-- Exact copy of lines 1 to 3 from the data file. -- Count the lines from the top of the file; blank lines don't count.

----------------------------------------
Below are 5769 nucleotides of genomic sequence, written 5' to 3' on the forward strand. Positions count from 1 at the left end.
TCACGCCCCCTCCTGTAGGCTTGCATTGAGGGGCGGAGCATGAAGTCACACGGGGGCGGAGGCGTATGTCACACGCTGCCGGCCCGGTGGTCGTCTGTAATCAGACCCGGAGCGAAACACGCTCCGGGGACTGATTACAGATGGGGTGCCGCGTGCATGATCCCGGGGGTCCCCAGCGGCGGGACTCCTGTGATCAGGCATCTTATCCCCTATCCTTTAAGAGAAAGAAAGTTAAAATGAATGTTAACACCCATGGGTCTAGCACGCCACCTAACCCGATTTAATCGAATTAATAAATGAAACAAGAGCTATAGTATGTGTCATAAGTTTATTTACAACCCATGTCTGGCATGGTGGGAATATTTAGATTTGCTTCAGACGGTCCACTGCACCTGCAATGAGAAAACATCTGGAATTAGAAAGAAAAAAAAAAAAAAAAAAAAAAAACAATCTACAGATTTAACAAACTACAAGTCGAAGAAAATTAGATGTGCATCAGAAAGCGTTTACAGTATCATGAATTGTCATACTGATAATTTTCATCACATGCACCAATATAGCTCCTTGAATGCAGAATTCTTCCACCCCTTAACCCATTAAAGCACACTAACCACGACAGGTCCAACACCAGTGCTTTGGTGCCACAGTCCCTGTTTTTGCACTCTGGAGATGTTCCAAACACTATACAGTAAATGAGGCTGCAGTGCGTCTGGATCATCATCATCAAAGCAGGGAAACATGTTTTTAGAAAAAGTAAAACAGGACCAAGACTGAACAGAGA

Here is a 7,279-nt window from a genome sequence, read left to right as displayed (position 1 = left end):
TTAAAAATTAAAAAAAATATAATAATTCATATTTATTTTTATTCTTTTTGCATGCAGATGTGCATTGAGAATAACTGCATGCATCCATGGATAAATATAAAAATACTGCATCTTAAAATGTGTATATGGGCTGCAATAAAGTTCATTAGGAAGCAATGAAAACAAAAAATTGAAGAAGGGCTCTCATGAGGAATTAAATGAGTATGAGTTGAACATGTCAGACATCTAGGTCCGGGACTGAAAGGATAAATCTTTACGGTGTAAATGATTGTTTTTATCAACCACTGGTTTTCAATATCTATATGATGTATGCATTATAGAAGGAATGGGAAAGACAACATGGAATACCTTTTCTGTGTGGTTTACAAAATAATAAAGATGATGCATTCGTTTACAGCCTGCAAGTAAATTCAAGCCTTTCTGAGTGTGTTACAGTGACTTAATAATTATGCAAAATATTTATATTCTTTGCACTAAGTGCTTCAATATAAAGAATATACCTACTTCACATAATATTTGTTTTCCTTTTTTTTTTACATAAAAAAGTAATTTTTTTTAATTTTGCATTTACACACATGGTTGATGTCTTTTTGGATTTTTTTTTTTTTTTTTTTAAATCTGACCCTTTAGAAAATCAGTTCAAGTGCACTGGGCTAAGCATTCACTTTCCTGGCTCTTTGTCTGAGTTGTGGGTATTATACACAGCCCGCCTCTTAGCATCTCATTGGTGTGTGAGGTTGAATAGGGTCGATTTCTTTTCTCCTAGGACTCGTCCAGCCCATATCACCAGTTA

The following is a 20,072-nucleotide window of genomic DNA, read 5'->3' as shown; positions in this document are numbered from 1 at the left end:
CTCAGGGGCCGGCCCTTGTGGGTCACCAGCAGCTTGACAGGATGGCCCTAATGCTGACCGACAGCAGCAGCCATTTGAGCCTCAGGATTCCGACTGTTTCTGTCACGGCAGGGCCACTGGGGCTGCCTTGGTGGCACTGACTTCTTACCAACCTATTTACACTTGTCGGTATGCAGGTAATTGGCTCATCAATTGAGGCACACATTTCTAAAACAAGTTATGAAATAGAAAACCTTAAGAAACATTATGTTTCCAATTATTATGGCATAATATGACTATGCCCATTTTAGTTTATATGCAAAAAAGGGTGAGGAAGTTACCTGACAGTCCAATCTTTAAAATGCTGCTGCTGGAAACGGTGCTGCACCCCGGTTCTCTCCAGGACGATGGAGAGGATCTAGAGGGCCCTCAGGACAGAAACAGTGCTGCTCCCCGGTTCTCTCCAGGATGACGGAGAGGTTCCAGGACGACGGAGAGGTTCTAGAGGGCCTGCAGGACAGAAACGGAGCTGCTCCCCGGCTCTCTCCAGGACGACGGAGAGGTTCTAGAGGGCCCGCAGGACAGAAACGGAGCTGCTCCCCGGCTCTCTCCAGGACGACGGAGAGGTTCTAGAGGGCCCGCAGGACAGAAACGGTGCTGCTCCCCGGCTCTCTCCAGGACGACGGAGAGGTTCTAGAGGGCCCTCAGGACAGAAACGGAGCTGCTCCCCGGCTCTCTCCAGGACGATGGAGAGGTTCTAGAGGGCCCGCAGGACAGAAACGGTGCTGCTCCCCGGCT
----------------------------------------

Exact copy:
Below are 5769 nucleotides of genomic sequence, written 5' to 3' on the forward strand. Positions count from 1 at the left end.
TCACGCCCCCTCCTGTAGGCTTGCATTGAGGGGCGGAGCATGAAGTCACACGGGGGCGGAGGCGTATGTCACACGCTGCCGGCCCGGTGGTCGTCTGTAATCAGACCCGGAGCGAAACACGCTCCGGGGACTGATTACAGATGGGGTGCCGCGTGCATGATCCCGGGGGTCCCCAGCGGCGGGACTCCTGTGATCAGGCATCTTATCCCCTATCCTTTAAGAGAAAGAAAGTTAAAATGAATGTTAACACCCATGGGTCTAGCACGCCACCTAACCCGATTTAATCGAATTAATAAATGAAACAAGAGCTATAGTATGTGTCATAAGTTTATTTACAACCCATGTCTGGCATGGTGGGAATATTTAGATTTGCTTCAGACGGTCCACTGCACCTGCAATGAGAAAACATCTGGAATTAGAAAGAAAAAAAAAAAAAAAAAAAAAAAACAATCTACAGATTTAACAAACTACAAGTCGAAGAAAATTAGATGTGCATCAGAAAGCGTTTACAGTATCATGAATTGTCATACTGATAATTTTCATCACATGCACCAATATAGCTCCTTGAATGCAGAATTCTTCCACCCCTTAACCCATTAAAGCACACTAACCACGACAGGTCCAACACCAGTGCTTTGGTGCCACAGTCCCTGTTTTTGCACTCTGGAGATGTTCCAAACACTATACAGTAAATGAGGCTGCAGTGCGTCTGGATCATCATCATCAAAGCAGGGAAACATGTTTTTAGAAAAAGTAAAACAGGACCAAGACTGAACAGAGA

Here is a 7,279-nt window from a genome sequence, read left to right as displayed (position 1 = left end):